Frequent Inspection: The scheduling of frequent inspections depends on multiple factors, including how often the crane is used across how many shifts, the operating conditions, and the types of loads handled and their average weight (duty cycles). ASME B30.2 defines this as three different service classes: normal (with inspections required semi-annually to semi-monthly), heavy (with inspections required monthly to weekly), and severe (with inspections required weekly to daily). These inspections can be performed by a trained in-house employee or by an outside expert (either the OEM or a third-party inspection firm). All the same elements are examined as in a pre-shift inspection, but in more detail. All items should be recorded as inspected with the report kept on file for three years. Specifically, the inspection of the hook, wire rope, and load chain must be documented with a certification record that includes the date, signature of the inspector, and serial number (or identifier) of each component. Any safety hazards should immediately be reported to the crane owner.
Periodic Inspection: Highly detailed and exceedingly thorough, these inspections occur annually, semi-annually, or quarterly depending on the crane’s frequency of use, handled load characteristics, and operating environment. These evaluations are typically performed by an OEM or third-party inspection firm. They include all the items assessed in pre-shift and frequent inspections, as well as a comprehensive examination of structural and mechanical components. Reviewed are all girders, end trucks, foot walks, handrails, trolley frames, and cabs. Further, inspection for wear, cracks, or other damage is performed on brakes, shafts, axles, wheels, couplings, sheaves and drums, transmission components, runway structures, and below-the-hook devices. The inspector examines electrical components, indicators, gages, connection points, the trolley and runway rail, bumpers and end stops, covers and guards, and all self-contained electric, hydraulic or gasoline powered generating units. Reports are kept on file both by the crane owner and the company that performed the inspection. These reports document all findings and identify safety hazards, maintenance issues, and code or standard violations, as well as make recommendations for corrective actions. If a repair is warranted, the owner may elect to request a second opinion (particularly if the repair is costly) and may choose whom they wish to perform the work.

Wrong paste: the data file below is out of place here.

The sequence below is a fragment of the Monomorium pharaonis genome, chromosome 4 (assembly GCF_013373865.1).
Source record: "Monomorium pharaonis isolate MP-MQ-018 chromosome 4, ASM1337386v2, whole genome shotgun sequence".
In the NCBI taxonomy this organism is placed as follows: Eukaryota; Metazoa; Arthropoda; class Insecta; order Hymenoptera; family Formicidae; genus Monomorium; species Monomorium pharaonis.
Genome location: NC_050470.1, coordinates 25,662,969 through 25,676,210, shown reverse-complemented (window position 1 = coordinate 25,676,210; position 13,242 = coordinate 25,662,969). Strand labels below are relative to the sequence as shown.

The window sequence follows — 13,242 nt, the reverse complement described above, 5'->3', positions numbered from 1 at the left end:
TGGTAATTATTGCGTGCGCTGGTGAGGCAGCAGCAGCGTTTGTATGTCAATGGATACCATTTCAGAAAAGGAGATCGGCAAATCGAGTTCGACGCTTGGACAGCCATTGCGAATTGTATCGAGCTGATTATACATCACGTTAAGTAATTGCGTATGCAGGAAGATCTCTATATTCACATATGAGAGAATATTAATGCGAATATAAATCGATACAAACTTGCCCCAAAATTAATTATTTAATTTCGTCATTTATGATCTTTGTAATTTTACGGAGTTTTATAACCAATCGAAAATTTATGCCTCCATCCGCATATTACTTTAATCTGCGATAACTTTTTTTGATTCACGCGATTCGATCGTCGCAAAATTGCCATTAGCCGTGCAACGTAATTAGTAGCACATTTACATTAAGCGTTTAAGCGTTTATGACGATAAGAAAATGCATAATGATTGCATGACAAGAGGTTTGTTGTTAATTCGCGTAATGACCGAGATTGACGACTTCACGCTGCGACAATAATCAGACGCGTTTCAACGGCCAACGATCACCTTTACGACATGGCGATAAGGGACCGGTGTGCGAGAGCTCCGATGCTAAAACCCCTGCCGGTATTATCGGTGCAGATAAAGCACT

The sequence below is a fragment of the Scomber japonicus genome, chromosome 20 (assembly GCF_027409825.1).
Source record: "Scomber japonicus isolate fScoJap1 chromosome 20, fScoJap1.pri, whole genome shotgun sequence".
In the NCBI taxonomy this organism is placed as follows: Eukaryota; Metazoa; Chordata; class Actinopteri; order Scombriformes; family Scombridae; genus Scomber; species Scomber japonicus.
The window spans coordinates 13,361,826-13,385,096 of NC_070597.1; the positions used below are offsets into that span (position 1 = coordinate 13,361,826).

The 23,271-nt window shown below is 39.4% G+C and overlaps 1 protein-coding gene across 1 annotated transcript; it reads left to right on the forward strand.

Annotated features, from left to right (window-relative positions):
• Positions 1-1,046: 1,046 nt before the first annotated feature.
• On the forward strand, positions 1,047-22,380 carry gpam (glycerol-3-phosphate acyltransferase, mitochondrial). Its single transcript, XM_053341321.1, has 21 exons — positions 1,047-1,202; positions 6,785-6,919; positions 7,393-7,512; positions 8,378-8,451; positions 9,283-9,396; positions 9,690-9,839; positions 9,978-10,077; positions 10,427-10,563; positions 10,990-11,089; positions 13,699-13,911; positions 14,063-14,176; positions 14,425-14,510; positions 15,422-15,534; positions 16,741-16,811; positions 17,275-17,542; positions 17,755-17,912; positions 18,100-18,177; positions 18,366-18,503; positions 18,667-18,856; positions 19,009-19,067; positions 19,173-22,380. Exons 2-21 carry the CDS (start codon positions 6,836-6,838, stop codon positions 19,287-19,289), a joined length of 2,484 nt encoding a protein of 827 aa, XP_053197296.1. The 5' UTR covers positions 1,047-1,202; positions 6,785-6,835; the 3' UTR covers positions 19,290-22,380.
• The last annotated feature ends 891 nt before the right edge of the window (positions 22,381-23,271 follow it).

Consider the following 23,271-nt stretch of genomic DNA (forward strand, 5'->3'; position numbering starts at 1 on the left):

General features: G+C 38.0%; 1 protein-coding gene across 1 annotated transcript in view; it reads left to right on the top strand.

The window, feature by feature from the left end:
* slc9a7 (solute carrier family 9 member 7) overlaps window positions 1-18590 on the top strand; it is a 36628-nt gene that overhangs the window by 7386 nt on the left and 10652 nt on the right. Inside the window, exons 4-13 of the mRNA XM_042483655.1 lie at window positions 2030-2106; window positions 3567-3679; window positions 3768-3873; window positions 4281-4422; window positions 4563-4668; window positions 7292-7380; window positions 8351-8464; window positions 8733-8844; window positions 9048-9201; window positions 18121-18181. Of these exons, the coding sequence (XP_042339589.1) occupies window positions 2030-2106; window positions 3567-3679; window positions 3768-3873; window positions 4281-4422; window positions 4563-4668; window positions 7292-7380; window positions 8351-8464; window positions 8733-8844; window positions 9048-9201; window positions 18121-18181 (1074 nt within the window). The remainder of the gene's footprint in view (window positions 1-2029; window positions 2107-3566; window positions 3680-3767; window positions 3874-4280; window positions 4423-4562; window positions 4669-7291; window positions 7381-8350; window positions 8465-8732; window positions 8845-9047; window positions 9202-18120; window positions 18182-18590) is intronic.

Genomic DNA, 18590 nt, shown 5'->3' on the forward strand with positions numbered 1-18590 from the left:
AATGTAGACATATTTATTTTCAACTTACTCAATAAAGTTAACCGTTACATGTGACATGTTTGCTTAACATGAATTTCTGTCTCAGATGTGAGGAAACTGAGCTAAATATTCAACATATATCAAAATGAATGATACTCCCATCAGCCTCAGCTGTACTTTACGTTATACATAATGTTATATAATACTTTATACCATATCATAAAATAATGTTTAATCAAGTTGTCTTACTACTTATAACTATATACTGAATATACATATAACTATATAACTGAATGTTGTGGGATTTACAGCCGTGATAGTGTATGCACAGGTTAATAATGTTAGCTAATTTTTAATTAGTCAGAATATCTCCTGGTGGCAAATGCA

In addition to identifying areas in need of service, the previous documentation collected from each of these four types of assessments is typically referred to by the inspector as a means to both pinpoint areas for additional review and determine trends in wear or usage. This information can be used to better develop a strategic maintenance and service plan to help prolong the life of the equipment and improve total cost of ownership.
CMAA members represent the industry’s leading suppliers of overhead crane systems. They design, manufacture, assemble, install and service overhead cranes and components. CMAA members, with the combined experience of more than 30,000 crane installations in North America in the last decade, are committed to providing products which focus on safety and innovation. The organization offers a variety of resources—including buyers’ guides, OSHA Alliance safety tip and fact sheets, inspection and maintenance checklists, safety seminars and more—via its website at www.MHI.org/CMAA.